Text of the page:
Florida's Greatest Resource, Part II

District Ombudsman Manager Robin Baker heads the small Tampa office that investigates complaints made by or on behalf of residents of long-term care facilities. Her district consists of Hillsborough and Manatee counties - that's 322 facilities between her, two other employees, and (at last count last week) 13 state-certified volunteers.

Robin assigned the complaint I made to one of her volunteers, who was on the case by the time I got to work that afternoon. The building swarmed with nervous employees as the ombudsman conducted his investigation. I was nervous too, wondering if I had done the right thing, or if I had jumped the gun. But it was the best decision I could have made with the information I had and I don't regret choosing the only option I thought would help the gentleman in a wheelchair
who deserved so much more care and respect.

I quit the next day and began a search for my third CNA job in two months and quickly landed at a luxury nursing home. The experience was so different from my first two jobs, from the interview to my last day three months later. The heavy work load, however, was the same, but there was a cohesion between all employees at this fancy place that my previous employers lacked. The admin demanded a lot from the nurses and CNA's, but they also respected us. We worked hard and they thanked us profusely. I got a dollar raise by the end of my first month. The best part, though, was getting to know Tampa's history through these residents, the retired social elite of my city: lawyers, doctors, journalists, mothers, and more.

I had mixed emotions about quitting. Physically, I just couldn't do it anymore. I miss folks from every facility I've worked at, but having spent 40+ hours a week for three months with the folks at the fancy nursing home had really bonded me to some of them. I made a compromise, kind of. After I quit, Ronny and I signed up to become ombudsmen.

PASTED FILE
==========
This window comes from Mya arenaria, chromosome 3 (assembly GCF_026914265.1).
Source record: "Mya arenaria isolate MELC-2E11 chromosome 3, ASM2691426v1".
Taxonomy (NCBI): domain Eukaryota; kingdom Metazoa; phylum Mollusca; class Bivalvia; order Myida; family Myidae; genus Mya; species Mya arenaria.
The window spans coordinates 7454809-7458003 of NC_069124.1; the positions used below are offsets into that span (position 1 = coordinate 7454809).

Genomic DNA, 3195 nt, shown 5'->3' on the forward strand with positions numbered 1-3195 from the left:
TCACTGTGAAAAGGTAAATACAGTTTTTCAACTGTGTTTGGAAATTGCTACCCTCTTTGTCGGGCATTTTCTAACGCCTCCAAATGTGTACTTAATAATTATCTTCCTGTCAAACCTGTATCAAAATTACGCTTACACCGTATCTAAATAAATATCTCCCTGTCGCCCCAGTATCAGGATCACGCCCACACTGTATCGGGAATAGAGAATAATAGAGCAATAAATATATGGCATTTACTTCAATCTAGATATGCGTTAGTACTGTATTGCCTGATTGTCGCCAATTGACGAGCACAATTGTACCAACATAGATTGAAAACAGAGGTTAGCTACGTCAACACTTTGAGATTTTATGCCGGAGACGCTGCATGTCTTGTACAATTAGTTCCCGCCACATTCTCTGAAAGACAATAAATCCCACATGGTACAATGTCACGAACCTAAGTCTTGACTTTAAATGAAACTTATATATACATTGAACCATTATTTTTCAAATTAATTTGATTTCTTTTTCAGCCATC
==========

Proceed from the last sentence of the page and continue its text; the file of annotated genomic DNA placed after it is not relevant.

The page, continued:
Don Hering, chair of the State Long-Term Care Ombudsman Council, describes Florida's Long-Term Care Ombudsman Program as "a volunteer-based organization seeking to improve the quality of life of vulnerable elders who live in licensed long-term care facilities, including nursing homes, assisted living facilities, and adult family care homes." Its mission is to "protect the health, safety, welfare, and human and civil rights of long-term care facilities' 150,000 residents."
After Ronny and I completed the three days of classroom training, Don took us out for three complaint investigations and three annual facility assessments, requirements toward our certification. In January, we investigated our first complaint case solo.

I'm still learning the ropes, not to mention the politics involved. Some of the worst facilities, for example, may never be closed down. Meanwhile, some politicians have tried to get rid of the ombudsman program altogether.

Not one to fear hard work, I think I'll stick to this for a while.

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